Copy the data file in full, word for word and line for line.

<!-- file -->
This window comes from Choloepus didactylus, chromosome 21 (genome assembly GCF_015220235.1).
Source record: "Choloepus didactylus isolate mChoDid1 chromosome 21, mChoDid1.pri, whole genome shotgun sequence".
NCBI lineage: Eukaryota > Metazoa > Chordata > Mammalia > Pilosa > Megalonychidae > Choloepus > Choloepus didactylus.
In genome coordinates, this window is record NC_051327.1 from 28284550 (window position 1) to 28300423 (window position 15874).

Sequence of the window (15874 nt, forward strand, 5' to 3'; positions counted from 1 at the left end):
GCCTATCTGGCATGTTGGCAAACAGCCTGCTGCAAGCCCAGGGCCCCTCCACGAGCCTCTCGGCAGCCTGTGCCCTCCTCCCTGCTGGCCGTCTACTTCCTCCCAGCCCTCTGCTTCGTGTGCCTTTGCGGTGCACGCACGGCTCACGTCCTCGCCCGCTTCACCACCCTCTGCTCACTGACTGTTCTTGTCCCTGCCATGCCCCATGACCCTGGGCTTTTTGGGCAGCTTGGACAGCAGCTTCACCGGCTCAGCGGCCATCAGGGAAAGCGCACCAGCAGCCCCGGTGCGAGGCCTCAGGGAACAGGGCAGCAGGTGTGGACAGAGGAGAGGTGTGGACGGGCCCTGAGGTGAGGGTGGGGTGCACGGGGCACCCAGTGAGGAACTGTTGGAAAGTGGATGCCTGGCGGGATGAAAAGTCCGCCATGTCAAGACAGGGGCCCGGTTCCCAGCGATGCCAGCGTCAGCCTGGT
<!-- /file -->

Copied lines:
This window comes from Choloepus didactylus, chromosome 21 (genome assembly GCF_015220235.1).
Source record: "Choloepus didactylus isolate mChoDid1 chromosome 21, mChoDid1.pri, whole genome shotgun sequence".
NCBI lineage: Eukaryota > Metazoa > Chordata > Mammalia > Pilosa > Megalonychidae > Choloepus > Choloepus didactylus.
In genome coordinates, this window is record NC_051327.1 from 28284550 (window position 1) to 28300423 (window position 15874).

Sequence of the window (15874 nt, forward strand, 5' to 3'; positions counted from 1 at the left end):
GCCTATCTGGCATGTTGGCAAACAGCCTGCTGCAAGCCCAGGGCCCCTCCACGAGCCTCTCGGCAGCCTGTGCCCTCCTCCCTGCTGGCCGTCTACTTCCTCCCAGCCCTCTGCTTCGTGTGCCTTTGCGGTGCACGCACGGCTCACGTCCTCGCCCGCTTCACCACCCTCTGCTCACTGACTGTTCTTGTCCCTGCCATGCCCCATGACCCTGGGCTTTTTGGGCAGCTTGGACAGCAGCTTCACCGGCTCAGCGGCCATCAGGGAAAGCGCACCAGCAGCCCCGGTGCGAGGCCTCAGGGAACAGGGCAGCAGGTGTGGACAGAGGAGAGGTGTGGACGGGCCCTGAGGTGAGGGTGGGGTGCACGGGGCACCCAGTGAGGAACTGTTGGAAAGTGGATGCCTGGCGGGATGAAAAGTCCGCCATGTCAAGACAGGGGCCCGGTTCCCAGCGATGCCAGCGTCAGCCTGGT